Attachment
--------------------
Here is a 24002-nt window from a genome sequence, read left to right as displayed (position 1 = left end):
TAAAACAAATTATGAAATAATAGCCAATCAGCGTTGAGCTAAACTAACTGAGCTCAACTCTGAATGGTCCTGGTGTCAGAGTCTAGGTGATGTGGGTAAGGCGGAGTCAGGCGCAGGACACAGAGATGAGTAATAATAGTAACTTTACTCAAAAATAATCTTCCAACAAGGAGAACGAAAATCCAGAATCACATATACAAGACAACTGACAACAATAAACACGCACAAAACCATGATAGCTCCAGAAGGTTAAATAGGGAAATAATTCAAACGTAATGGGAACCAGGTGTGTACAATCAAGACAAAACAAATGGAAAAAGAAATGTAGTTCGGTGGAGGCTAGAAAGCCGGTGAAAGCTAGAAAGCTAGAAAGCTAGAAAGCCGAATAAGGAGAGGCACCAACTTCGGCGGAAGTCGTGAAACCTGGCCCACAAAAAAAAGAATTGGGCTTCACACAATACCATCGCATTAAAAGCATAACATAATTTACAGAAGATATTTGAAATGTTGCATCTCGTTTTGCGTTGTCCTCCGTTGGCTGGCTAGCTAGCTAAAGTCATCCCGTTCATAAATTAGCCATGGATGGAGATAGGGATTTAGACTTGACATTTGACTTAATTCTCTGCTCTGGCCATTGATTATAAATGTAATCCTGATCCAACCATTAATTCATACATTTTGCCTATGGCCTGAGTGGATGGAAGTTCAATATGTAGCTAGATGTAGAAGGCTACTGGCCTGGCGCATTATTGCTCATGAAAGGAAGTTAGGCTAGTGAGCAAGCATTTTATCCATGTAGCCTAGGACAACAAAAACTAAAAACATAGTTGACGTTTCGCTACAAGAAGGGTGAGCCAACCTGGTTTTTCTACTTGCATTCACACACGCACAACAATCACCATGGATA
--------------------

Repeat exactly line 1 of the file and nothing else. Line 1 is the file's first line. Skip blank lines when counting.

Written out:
Here is a 24002-nt window from a genome sequence, read left to right as displayed (position 1 = left end):